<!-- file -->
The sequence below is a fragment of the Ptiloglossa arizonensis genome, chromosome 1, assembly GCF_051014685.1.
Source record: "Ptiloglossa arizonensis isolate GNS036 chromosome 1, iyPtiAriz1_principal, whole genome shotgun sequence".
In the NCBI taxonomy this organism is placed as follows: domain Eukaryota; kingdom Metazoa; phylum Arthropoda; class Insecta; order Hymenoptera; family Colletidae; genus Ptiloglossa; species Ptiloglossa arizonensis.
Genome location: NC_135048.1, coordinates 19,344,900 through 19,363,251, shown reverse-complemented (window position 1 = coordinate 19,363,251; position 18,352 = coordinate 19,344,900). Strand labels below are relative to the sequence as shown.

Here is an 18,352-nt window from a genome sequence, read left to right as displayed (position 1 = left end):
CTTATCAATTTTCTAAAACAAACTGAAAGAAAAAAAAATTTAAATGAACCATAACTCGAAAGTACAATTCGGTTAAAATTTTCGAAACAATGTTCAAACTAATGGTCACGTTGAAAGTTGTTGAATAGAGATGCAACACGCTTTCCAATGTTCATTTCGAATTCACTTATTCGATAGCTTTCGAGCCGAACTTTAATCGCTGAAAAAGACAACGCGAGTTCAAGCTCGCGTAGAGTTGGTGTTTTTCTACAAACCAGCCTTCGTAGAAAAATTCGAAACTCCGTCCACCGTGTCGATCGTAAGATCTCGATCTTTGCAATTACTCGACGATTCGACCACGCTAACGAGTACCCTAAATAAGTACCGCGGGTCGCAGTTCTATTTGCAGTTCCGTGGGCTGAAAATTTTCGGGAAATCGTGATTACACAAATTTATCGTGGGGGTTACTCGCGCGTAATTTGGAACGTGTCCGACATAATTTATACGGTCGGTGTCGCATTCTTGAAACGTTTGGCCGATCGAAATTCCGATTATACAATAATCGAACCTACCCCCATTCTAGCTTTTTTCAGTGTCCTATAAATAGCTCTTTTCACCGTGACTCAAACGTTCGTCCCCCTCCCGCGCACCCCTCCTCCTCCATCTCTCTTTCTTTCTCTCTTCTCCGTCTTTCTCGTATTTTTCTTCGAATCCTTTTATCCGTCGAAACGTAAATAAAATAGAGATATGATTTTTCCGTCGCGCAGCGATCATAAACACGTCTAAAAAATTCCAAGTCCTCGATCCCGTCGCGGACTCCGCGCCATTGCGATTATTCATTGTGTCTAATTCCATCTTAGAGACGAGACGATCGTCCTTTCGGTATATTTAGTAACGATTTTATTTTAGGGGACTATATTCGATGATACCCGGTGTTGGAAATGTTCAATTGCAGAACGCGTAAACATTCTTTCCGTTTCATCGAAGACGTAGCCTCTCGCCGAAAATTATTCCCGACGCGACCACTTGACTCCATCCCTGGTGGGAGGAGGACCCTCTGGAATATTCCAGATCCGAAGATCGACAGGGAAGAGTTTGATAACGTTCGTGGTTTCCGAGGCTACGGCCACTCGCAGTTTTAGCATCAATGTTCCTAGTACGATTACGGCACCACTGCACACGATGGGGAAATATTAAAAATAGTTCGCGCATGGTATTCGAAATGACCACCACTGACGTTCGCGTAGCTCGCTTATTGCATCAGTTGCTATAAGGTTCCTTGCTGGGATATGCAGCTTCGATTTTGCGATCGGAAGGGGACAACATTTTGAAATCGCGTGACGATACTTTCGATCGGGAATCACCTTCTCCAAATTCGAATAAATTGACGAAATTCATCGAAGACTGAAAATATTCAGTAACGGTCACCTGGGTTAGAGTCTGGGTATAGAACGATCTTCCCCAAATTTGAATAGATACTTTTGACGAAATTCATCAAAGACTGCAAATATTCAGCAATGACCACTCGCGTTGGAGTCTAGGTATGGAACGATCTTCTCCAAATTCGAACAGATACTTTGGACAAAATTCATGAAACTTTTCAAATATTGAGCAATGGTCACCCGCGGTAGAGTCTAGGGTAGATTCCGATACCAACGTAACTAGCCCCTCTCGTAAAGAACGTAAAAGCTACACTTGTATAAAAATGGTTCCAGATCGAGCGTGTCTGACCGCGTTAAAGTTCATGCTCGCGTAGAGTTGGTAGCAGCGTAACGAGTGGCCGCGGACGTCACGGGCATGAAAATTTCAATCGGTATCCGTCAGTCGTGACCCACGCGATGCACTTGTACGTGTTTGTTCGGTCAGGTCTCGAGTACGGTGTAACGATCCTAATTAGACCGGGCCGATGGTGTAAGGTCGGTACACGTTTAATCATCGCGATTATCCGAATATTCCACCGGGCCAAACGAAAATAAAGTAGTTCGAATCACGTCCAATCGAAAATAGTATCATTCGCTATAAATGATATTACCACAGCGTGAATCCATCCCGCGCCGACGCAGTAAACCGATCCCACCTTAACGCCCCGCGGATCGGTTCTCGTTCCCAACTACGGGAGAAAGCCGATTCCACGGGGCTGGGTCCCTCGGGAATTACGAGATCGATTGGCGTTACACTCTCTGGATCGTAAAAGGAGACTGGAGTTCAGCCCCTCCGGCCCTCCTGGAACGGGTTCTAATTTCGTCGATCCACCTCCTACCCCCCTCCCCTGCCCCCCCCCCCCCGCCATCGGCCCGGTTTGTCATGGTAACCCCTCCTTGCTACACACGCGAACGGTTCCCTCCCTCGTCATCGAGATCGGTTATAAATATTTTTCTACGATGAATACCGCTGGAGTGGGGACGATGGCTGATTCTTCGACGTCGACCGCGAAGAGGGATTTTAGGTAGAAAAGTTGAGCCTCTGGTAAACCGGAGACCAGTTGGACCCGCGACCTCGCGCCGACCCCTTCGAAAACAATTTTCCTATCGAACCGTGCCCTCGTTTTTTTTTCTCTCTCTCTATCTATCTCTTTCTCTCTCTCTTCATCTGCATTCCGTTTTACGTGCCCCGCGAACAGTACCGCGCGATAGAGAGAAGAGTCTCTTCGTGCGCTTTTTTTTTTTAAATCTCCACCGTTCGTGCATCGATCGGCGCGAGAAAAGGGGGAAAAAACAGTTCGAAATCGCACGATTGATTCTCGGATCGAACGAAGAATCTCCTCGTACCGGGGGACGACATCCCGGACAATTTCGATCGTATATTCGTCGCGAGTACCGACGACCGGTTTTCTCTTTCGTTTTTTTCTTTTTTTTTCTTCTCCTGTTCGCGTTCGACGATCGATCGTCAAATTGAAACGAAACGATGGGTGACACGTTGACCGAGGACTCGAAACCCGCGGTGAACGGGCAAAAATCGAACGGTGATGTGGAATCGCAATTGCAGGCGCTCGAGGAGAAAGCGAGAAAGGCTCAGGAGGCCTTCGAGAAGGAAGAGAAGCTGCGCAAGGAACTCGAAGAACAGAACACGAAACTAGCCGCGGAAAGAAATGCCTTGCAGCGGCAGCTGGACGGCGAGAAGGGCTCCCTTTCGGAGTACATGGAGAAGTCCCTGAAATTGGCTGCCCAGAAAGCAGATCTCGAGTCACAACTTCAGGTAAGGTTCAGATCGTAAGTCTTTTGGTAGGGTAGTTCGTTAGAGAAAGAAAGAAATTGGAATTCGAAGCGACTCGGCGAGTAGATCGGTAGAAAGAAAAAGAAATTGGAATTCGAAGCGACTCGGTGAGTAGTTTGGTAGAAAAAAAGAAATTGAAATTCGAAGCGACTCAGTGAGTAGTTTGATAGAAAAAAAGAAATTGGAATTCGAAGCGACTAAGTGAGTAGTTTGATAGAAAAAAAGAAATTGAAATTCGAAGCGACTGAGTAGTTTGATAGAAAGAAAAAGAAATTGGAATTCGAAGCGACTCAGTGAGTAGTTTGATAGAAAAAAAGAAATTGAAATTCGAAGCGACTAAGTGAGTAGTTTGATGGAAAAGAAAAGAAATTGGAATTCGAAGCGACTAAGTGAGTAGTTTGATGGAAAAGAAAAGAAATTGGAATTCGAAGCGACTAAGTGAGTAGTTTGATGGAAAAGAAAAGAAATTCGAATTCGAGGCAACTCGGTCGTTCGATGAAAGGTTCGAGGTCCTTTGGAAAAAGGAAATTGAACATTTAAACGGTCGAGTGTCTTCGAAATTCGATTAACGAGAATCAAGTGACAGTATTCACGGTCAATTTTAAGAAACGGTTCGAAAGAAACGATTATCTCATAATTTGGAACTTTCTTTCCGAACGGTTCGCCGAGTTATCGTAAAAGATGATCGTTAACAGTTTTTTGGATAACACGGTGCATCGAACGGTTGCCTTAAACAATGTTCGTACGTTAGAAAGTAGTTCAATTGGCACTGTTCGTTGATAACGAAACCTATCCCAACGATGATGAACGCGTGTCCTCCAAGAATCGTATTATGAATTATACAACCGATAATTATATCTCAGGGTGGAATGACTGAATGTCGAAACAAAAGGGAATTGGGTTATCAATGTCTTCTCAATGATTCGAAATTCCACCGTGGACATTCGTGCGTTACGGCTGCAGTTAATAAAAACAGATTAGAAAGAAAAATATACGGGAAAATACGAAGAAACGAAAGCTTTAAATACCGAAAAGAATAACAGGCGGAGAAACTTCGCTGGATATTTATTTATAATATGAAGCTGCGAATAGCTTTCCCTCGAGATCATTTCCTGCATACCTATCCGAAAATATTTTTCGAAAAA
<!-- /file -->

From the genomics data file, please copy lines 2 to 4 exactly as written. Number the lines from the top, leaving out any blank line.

Source record: "Ptiloglossa arizonensis isolate GNS036 chromosome 1, iyPtiAriz1_principal, whole genome shotgun sequence".
In the NCBI taxonomy this organism is placed as follows: domain Eukaryota; kingdom Metazoa; phylum Arthropoda; class Insecta; order Hymenoptera; family Colletidae; genus Ptiloglossa; species Ptiloglossa arizonensis.
Genome location: NC_135048.1, coordinates 19,344,900 through 19,363,251, shown reverse-complemented (window position 1 = coordinate 19,363,251; position 18,352 = coordinate 19,344,900). Strand labels below are relative to the sequence as shown.